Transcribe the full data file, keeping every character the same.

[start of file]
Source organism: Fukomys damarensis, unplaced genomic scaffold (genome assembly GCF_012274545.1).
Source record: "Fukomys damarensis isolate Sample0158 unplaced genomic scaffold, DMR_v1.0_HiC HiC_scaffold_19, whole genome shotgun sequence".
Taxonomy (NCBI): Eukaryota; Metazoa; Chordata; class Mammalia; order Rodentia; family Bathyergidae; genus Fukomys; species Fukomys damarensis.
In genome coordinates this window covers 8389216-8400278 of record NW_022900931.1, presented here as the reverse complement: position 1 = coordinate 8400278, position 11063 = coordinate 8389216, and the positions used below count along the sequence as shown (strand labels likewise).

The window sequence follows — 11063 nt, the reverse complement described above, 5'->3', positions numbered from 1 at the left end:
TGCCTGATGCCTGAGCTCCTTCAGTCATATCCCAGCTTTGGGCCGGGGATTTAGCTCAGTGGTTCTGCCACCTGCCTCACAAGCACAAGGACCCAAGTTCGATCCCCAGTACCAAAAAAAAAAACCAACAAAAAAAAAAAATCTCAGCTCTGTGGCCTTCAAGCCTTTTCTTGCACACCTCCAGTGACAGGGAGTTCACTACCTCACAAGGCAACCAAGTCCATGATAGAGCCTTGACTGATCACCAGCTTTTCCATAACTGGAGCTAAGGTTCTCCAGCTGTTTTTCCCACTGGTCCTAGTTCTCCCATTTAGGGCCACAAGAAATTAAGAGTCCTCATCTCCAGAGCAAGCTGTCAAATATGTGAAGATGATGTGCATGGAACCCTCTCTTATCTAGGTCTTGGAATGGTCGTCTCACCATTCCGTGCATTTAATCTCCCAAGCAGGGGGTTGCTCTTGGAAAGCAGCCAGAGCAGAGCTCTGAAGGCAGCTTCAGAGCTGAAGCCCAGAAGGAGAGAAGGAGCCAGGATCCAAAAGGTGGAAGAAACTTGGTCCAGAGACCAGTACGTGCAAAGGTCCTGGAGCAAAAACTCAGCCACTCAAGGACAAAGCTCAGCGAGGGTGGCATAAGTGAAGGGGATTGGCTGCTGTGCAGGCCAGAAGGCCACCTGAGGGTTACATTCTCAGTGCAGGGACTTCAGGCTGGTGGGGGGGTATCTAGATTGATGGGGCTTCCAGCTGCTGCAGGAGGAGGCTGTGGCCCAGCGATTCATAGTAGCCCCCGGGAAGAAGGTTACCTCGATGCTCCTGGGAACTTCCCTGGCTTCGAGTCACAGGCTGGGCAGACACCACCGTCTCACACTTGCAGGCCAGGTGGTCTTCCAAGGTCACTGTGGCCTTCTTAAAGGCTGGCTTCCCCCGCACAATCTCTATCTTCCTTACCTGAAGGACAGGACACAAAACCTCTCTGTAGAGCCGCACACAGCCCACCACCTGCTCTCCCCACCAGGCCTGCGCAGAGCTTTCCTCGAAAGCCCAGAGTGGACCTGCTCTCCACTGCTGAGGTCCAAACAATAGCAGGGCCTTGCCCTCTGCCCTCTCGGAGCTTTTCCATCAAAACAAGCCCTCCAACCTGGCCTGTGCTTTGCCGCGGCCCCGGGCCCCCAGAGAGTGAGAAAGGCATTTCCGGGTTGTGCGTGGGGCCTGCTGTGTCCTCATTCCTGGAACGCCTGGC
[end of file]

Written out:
Source organism: Fukomys damarensis, unplaced genomic scaffold (genome assembly GCF_012274545.1).
Source record: "Fukomys damarensis isolate Sample0158 unplaced genomic scaffold, DMR_v1.0_HiC HiC_scaffold_19, whole genome shotgun sequence".
Taxonomy (NCBI): Eukaryota; Metazoa; Chordata; class Mammalia; order Rodentia; family Bathyergidae; genus Fukomys; species Fukomys damarensis.
In genome coordinates this window covers 8389216-8400278 of record NW_022900931.1, presented here as the reverse complement: position 1 = coordinate 8400278, position 11063 = coordinate 8389216, and the positions used below count along the sequence as shown (strand labels likewise).

The window sequence follows — 11063 nt, the reverse complement described above, 5'->3', positions numbered from 1 at the left end:
TGCCTGATGCCTGAGCTCCTTCAGTCATATCCCAGCTTTGGGCCGGGGATTTAGCTCAGTGGTTCTGCCACCTGCCTCACAAGCACAAGGACCCAAGTTCGATCCCCAGTACCAAAAAAAAAAACCAACAAAAAAAAAAAATCTCAGCTCTGTGGCCTTCAAGCCTTTTCTTGCACACCTCCAGTGACAGGGAGTTCACTACCTCACAAGGCAACCAAGTCCATGATAGAGCCTTGACTGATCACCAGCTTTTCCATAACTGGAGCTAAGGTTCTCCAGCTGTTTTTCCCACTGGTCCTAGTTCTCCCATTTAGGGCCACAAGAAATTAAGAGTCCTCATCTCCAGAGCAAGCTGTCAAATATGTGAAGATGATGTGCATGGAACCCTCTCTTATCTAGGTCTTGGAATGGTCGTCTCACCATTCCGTGCATTTAATCTCCCAAGCAGGGGGTTGCTCTTGGAAAGCAGCCAGAGCAGAGCTCTGAAGGCAGCTTCAGAGCTGAAGCCCAGAAGGAGAGAAGGAGCCAGGATCCAAAAGGTGGAAGAAACTTGGTCCAGAGACCAGTACGTGCAAAGGTCCTGGAGCAAAAACTCAGCCACTCAAGGACAAAGCTCAGCGAGGGTGGCATAAGTGAAGGGGATTGGCTGCTGTGCAGGCCAGAAGGCCACCTGAGGGTTACATTCTCAGTGCAGGGACTTCAGGCTGGTGGGGGGGTATCTAGATTGATGGGGCTTCCAGCTGCTGCAGGAGGAGGCTGTGGCCCAGCGATTCATAGTAGCCCCCGGGAAGAAGGTTACCTCGATGCTCCTGGGAACTTCCCTGGCTTCGAGTCACAGGCTGGGCAGACACCACCGTCTCACACTTGCAGGCCAGGTGGTCTTCCAAGGTCACTGTGGCCTTCTTAAAGGCTGGCTTCCCCCGCACAATCTCTATCTTCCTTACCTGAAGGACAGGACACAAAACCTCTCTGTAGAGCCGCACACAGCCCACCACCTGCTCTCCCCACCAGGCCTGCGCAGAGCTTTCCTCGAAAGCCCAGAGTGGACCTGCTCTCCACTGCTGAGGTCCAAACAATAGCAGGGCCTTGCCCTCTGCCCTCTCGGAGCTTTTCCATCAAAACAAGCCCTCCAACCTGGCCTGTGCTTTGCCGCGGCCCCGGGCCCCCAGAGAGTGAGAAAGGCATTTCCGGGTTGTGCGTGGGGCCTGCTGTGTCCTCATTCCTGGAACGCCTGGC